There is now another spot in St. Louis for chess lovers to enjoy the game in the great outdoors.
Forest Park Forever has partnered with the Chess Club and Scholastic Center of Saint Louis on four outdoor, concrete tables near Steinberg Skating Rink.
The area is designed to attract more people to that section of the park throughout the year and expose more people, especially youngsters, to chess.
“We really work to try and hit as many students as possible because of the impact of the game,” Chess Club and Scholastic Center Development Manager Lauren Stewart tells St. Louis Public Radio.
“Having another place where families and students can come – it’s just more beneficial.”
Those thoughts are echoed by financier Rex Sinquefield, who provided the seed funding to launch the Chess Club and Scholastic Center.
“It’s a tremendous mental building tool for children,” he says.
“You use every part of your brain playing chess; judgment, intuition. You make a lot of decisions in a chess game that have consequences.”
Forest Park Forever President Lesley Hoffarth says the partnership is a natural fit.
“The skills you learn from that are transferable to so many different areas. And having something like this partnership – the chess tables in Forest Park – is only going to strengthen Forest Park’s ties within the community.”
The tables were donated by the Chess Club and are not included in the approximately $200,000 in upgrades in that section of the park.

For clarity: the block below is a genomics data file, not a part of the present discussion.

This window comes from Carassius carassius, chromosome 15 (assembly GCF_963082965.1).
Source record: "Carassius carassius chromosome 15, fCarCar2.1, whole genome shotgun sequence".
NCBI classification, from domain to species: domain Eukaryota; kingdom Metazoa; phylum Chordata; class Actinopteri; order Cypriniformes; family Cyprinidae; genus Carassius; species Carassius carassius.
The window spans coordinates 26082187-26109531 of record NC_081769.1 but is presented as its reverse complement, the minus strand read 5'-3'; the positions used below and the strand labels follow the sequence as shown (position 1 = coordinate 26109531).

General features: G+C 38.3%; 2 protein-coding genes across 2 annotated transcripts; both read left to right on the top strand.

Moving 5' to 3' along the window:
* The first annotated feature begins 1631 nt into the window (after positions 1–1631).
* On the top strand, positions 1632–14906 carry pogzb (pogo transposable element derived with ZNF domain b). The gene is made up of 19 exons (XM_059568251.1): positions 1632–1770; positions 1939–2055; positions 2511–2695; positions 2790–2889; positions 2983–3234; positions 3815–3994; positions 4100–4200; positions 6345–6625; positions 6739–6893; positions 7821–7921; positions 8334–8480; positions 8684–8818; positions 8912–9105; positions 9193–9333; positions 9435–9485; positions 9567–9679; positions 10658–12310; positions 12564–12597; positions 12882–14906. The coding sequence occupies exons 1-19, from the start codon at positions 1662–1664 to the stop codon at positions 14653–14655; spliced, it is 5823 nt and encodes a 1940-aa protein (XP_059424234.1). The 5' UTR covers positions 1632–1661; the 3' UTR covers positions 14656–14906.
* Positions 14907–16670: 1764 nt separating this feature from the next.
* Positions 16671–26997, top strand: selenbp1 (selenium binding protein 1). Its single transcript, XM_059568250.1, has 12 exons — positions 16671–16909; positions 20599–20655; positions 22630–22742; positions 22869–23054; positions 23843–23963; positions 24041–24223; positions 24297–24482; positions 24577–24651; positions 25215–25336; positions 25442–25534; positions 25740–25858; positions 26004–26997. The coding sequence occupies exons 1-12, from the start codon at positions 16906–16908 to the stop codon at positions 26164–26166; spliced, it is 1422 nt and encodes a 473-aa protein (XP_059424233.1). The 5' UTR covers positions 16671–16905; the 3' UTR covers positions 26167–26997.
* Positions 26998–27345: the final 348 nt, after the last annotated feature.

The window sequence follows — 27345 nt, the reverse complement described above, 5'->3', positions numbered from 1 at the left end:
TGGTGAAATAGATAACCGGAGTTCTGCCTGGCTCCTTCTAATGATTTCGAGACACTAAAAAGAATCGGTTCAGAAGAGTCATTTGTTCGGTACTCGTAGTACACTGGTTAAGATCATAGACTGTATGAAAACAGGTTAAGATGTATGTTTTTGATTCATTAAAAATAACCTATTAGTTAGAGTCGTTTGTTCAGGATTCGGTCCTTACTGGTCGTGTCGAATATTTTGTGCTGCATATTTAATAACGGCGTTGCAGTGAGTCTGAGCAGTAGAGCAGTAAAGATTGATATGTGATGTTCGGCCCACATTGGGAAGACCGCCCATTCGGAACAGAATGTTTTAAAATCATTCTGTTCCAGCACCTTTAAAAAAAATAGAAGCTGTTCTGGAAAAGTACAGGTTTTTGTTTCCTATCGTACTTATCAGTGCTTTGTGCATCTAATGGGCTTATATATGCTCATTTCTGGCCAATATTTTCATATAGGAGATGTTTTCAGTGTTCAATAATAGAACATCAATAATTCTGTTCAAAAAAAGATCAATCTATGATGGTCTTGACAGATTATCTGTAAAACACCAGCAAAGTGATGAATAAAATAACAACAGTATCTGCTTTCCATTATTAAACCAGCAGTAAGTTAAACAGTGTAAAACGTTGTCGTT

The private contributions have helped re-open restrooms that have been closed for two decades.
The effort is part of a park-wide initiative announced last year that called for upgrades to four areas. That includes making sure the restrooms and drinking fountains work year-round, instead of shutting down for winter.
Improvements have also been completed at a picnic site along Wells Drive, near the Hampton roundabout and close to the Parks Administration building.
Hoffarth says roads around the Zoo are next on the list. They will be rebuilt with sidewalks.
She tells St. Louis Public Radio efforts are also about to begin to install seating areas in Kennedy Forest, which has trees that pre-date the 1904 World’s Fair.
“We want it to be not just a way for people to park their car and get to the zoo or the art museum,” says Hoffarth.
She sees the project as “a way for them to really experience the park in a new way.”